Description, Causes and Risk Factors:
Acanthocheilonemiasis is a rare infectious disease caused by long "thread-like" worms, Acanthocheilonema perstans, also known as Dipetalonema perstans. The disease is transmitted by a small black insect (midge), called A. Cailicoides.
Acanthocheilonema perstans, the parasite that causes acanthocheilonemiasis is common in central Africa and in some areas of South America. This disorder affects males and females in equal numbers.
This disease is often transmitted when small flies bite the victim and the bite has the parasite with it. The scientific name of the fly that transmits the `infectious bite' is A. Coliroides. Studies manifest that the white blood cell levels at elevated when the parasite is present in the human body. Acanthocheilonemiasis belongs to the parasitic diseases group which is called nematode or filarial diseases. This disease is often found in Africa only because the parasite is found abundantly on this region. Uganda, specifically, has had a lot of reported cases. A handful of patients were found in South America.
This disease is spread by the infested patients to healthy individuals to midges which take in microfilariae with their victim's blood. The larvae become infestive in about seven to ten days. They then travel to the insect's proboscis. The final stage is when they emerge and penetrate the human skin.
This infectious disease is classified as a rare condition by the Office of Rare Diseases (affecting no more than 200,000 of the population in the United States).
Prognosis of the patient's survival is favorable. Proper treatment will, more often than not, totally heal the patient of the illness.
Initially people with acanthocheilonemiasis may have no symptoms. Symptoms occur more frequently in people who visit the areas where this parasite is common (endemic), than in people who are native to that area. One common laboratory finding, in people who have recently returned from infected areas, is abnormally high levels of specialized white blood cells (eosinophilia). Generally there are no symptoms associated with the laboratory finding.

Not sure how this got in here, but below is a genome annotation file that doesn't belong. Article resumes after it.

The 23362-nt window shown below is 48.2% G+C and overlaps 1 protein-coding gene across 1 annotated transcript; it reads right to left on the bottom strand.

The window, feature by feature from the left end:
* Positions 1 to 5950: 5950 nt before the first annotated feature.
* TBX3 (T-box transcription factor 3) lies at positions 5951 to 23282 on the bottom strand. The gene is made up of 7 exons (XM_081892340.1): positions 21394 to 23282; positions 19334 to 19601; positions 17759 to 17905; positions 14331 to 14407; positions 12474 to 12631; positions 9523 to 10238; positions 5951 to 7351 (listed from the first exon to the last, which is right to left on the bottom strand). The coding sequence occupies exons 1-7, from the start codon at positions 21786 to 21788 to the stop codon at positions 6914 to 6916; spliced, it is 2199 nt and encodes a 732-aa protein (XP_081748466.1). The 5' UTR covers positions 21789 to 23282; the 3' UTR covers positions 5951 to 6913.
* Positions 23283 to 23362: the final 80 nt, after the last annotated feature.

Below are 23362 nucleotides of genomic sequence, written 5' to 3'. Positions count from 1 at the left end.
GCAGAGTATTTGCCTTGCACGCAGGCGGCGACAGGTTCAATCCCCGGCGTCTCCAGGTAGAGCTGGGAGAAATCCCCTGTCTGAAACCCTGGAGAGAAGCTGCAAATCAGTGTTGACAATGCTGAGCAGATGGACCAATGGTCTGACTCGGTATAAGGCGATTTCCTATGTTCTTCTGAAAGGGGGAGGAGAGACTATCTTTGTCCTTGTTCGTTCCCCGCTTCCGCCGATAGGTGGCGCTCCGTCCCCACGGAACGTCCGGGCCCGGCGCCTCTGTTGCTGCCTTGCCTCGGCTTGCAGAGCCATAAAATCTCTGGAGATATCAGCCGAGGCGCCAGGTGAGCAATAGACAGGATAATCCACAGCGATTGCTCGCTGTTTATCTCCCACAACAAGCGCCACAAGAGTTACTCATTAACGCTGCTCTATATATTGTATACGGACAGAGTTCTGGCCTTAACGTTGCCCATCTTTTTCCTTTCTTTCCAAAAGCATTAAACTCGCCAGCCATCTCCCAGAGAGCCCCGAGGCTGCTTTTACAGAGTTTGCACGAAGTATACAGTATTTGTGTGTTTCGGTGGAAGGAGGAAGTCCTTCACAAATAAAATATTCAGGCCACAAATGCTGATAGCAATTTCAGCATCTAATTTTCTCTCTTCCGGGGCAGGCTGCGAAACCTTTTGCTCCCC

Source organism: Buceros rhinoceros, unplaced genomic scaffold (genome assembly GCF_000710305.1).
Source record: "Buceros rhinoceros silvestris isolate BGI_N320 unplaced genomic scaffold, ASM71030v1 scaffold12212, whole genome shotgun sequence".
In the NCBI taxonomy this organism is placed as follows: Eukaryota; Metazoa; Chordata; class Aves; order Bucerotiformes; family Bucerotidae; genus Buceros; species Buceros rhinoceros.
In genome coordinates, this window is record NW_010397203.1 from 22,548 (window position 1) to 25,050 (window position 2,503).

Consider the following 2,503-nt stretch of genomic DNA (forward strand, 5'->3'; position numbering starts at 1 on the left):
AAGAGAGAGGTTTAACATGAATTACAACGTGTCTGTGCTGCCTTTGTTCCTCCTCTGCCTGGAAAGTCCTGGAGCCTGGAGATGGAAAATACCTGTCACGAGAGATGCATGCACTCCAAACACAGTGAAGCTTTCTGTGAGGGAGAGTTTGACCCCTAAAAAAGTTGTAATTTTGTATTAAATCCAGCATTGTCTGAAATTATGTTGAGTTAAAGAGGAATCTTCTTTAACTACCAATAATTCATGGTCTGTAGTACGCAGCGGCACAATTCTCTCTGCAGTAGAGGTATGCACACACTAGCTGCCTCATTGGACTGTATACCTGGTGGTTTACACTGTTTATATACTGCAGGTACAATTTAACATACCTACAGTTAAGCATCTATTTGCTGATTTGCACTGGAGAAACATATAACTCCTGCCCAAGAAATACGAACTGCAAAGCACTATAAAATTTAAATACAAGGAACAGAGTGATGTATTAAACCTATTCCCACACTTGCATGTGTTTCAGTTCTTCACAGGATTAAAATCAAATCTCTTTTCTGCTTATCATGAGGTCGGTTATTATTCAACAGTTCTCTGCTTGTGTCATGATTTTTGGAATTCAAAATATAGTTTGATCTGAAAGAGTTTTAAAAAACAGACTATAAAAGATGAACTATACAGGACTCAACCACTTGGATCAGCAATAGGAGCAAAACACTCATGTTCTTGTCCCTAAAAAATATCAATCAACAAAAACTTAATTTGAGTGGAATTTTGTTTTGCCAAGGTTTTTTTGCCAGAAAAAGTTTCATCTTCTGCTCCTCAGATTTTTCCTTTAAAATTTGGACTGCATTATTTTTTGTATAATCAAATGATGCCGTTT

When symptoms appear they may include itchy skin (pruritus), abdominal pain, chest pain
, muscle pains (myalgias), and/or areas of swelling under the skin (subcutaneous). Examination by a physician may reveal an abnormally enlarged liver and spleen (hepatosplenomegaly), and abnormally high levels of granular white blood cells (eosinophilia). The adult worm (nematode) may lodge in the tissues of the abdomen and chest causing inflammation and immune reactions. This may result in inflammation of the lining of the lungs (pleuritis) and/or the membranes that surround the heart (pericarditis).
The early or pre-larval form (microfilariae) of acanthocheilonema perstans can be isolated from the blood from patients with acanthocheilonemiasis. Generally this disease is diagnosed by the examination under a microscope of a thick blood smear taken from the patient.
Examination of blood samples will allow identification of Acanthocheilonema perstans. It is important to time the blood collection with the known periodicity of the microfilariae. The blood sample can be a thick smear, stained with Giemsa or hematoxylin and eosin. For increased sensitivity, concentration techniques can be used.
Examination of skin snips will identify microfilariae of Acanthocheilonema perstans. Skin snips can be obtained using a corneoscleral punch, or more simply a scalpel and needle. The sample must be allowed to incubate for 30 minutes to 2 hours in saline or culture medium, and then examined for microfilariae that would have migrated from the tissue to the liquid phase of the specimen.
Acanthocheilonemiasis is treated by means of the administration of antifilarial drugs, some of which are newer than others. Ivermectin or diethylcarbamazine (DEC) are frequently prescribed. Occasionally, surgery may be required to remove large adult worms. Mild cases of acanthocheilonemiasis do not require treatment.
Doxycycline could be used to treat Acanthocheilonemiasis even if the patient does not show Lymphatic Filariasis. It has been proven that this drug greatly reduces the number of worms of Mansonella perstans that can be found in the patient's blood. 50% of the subjects that were first experimented on showed positive response. There are also alternative ways of treating the illness.
NOTE: The above information is for processing purpose. The information provided herein should not be used during any medical emergency or for the diagnosis or treatment of any medical condition.
DISCLAIMER: This information should not substitute for seeking responsible, professional medical care.